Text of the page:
ARC participants pushing personal boundaries

17 November 2017

Start day is right around the corner and it’s all systems go in Las Palmas as months of planning finally come together. Every crew here has a story to tell about why they are sailing with the rally and it's fascinating to hear all the different experiences and history behind what has brought them to sail with ARC 2017. Down on the docks we caught up with couple of interesting crews from different sides of the world who have set themselves the challenge of sailing across the Atlantic Ocean. 

Against all odds
When Claire Schoemaker was 18, she had a life-changing powerboat accident which left her with partial paralysis in her legs. She was wheelchair-bound for a year and after surgery and rehabilitation was told that she probably wouldn’t walk again! Now aged 30, this highly determined and focused young Australian didn’t let go of her dream to live aboard a boat and to sail to far off places. She met her husband Brenton and together they set about looking into the possibility of making it happen. It’s an inspiring story as they have had to overcome numerous obstacles along the way, and they both admit it has been a tough and challenging journey:

“We started planning for this in 2009 and that was when we first chartered a catamaran to see whether Claire would be able to cope with it,” says Brenton. “We had to make sure that the platform would work for Claire and we decided that it was, so saved up and worked hard for a number of years in order to fulfil our ambition and make Claire’s childhood dream a reality.”

Their choice of boat was vitally important and they are more than happy with their new Nautitech Open 40 catamaran as it gives the stability needed to allow Claire to move around with relative ease. Luckily, she still has 40% use of her muscles below her waist and has learnt to adapt to the conditions on board, especially in rougher conditions where she usually stays down below during sail changes. Claire, a speech therapist and visual artist and Brenton an oil and gas exploration geologist are both taking a long break from their fulltime jobs in order to pursue this amazing adventure.

“I would say to others who are facing adversity of any sort, how much do you really want to achieve your chosen goal or dream? It’s obviously harder if you have something against you, but if you really want to do it and you love it, then there are ways around most things. You just work through the obstacles, one by one,” says Claire.

After picking up Aedis in La Rochelle, they have sailed double handed for 6,000 nautical miles to reach Las Palmas for the start of the ARC and will be sailing with family and friends, before continuing to Adelaide, Australia.

“Before we bought the boat we decided that our first big crossing would be with the ARC to have the support and the organisation,” explains Claire. “The whole ARC community and meeting a lot of like-minded people doing the same thing is great. This has been a longtime dream for me and the whole thing I’ve taken away from my accident is that you have no idea what is going to happen, and if you can do what you want to do, then just do it! Follow their adventures online:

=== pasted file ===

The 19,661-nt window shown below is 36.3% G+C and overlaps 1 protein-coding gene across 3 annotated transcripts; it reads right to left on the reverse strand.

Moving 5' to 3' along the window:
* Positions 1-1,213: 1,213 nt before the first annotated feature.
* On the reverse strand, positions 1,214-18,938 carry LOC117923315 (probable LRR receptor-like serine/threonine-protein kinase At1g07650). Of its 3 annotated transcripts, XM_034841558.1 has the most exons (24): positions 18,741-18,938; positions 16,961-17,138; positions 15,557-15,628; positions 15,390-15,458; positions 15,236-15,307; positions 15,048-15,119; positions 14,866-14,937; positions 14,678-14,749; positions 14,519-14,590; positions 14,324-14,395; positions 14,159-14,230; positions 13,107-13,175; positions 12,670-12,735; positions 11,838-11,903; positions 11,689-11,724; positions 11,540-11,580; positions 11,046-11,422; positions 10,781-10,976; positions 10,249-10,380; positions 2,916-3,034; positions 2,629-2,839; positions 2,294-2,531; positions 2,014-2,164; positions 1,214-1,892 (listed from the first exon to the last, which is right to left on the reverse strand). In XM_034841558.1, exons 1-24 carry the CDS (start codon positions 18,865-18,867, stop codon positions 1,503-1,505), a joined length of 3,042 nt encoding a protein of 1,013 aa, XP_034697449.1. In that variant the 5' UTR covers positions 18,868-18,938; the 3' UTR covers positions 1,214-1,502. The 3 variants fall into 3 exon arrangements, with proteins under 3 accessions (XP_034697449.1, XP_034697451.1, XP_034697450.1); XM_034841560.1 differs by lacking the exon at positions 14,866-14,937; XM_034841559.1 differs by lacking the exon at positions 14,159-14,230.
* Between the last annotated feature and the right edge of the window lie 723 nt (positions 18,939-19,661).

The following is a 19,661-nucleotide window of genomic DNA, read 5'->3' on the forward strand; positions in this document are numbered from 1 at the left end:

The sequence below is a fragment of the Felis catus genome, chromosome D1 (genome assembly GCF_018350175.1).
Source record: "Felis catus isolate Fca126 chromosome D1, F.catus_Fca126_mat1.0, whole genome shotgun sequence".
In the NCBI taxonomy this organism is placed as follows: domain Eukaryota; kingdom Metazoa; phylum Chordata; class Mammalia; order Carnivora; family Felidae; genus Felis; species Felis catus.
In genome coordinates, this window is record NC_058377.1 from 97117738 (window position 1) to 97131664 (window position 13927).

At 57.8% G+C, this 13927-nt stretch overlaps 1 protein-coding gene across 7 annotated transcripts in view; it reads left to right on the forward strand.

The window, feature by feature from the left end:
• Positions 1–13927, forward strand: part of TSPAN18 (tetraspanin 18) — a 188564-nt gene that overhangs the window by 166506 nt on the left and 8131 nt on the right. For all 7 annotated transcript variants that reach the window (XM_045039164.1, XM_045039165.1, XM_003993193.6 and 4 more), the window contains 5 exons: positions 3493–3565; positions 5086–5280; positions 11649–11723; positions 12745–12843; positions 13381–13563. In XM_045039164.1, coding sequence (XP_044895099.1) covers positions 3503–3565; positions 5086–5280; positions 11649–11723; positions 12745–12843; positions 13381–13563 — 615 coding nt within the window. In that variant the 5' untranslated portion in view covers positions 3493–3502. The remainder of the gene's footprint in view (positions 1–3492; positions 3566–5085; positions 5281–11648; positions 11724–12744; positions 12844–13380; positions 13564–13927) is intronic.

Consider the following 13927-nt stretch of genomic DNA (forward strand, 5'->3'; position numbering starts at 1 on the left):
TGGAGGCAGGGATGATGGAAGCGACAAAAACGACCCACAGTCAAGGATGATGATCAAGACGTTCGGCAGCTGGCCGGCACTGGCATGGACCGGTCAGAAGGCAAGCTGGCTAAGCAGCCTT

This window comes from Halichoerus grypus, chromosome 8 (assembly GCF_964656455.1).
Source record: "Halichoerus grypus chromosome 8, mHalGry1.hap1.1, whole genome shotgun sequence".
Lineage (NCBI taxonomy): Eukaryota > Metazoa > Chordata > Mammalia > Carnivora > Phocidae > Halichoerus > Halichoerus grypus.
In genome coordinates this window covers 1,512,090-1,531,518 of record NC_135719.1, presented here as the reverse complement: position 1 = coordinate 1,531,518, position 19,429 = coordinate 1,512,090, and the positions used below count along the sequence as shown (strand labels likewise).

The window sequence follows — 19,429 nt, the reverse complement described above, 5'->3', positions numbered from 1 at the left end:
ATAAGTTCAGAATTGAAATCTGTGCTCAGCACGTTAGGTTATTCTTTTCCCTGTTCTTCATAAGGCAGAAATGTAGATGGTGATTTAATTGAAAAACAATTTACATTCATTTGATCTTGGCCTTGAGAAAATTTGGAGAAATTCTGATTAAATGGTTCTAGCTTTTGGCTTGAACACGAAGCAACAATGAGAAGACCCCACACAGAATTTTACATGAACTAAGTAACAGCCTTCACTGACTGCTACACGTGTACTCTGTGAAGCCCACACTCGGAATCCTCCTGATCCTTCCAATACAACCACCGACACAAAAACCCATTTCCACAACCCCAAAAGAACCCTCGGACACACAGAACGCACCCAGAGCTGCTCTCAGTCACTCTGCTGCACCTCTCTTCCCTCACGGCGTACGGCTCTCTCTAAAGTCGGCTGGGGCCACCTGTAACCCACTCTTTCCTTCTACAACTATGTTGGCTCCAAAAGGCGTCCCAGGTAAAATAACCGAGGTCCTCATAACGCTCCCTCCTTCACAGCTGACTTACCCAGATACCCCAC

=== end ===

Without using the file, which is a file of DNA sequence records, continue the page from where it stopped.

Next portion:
From the world’s highest mountains to the Atlantic ocean
Facing a different kind of personal challenge will be Katrina ‘Kat’ Follows who is an extreme athlete and adventurer, more used to climbing the likes of Everest or going unaided to the North or South Poles, than sailing across an ocean.

“I usually like to have my feet firmly on the ground (or mountain), but I wanted to learn all about this sailing thing,” explains Kat who will be crossing with an experienced crew on her father’s Oyster 56, Chantana.

“I’m here for the ARC because I know nothing about sailing, so this is a completely new experience for me. I’ve skied to the North Pole, done a full South Pole crossing this year, and become the first British women to ski unsupported on the Fuchs-Messner route to the South Pole. I decided after doing all the polar travel and climbing Mount Everest and 8,000 metre peaks, that sailing was something that I knew nothing about and wanted to try. I’m trying to inspire other women to do more and to just have a go.”

Kat is worried about not being able to do her usual 25k runs up the mountain or climbs each day during the three week crossing on a 53ft boat: “One of the hardest aspects on this crossing for me is not being able to exercise properly. It will also be the same for Carlton Rowlands, a long-distance runner who competes in such events like the Ultra-Trail du Mont Blanc, the pinnacle of the trial running sport. Not being able to exercise in the way that I do usually is going to be challenging. We will do sit-ups and things, but it’s not cardio.”

Kat is looking forward to learning as much about sailing as she can during the ARC and is a firm believer in learning on the job. “I will be part of a great crew with a good team spirit; all with one common goal of wanting to sail the Atlantic. It’ll be great to muck in and be part of the watch rota. I’m looking forward to the night watches and we’ll have a sextant on board so I’ll be learning how to use that. I’m going to use this time at sea to discover if I like sailing. I’m feeling very excited about the start and I feel really honoured to be part of it.”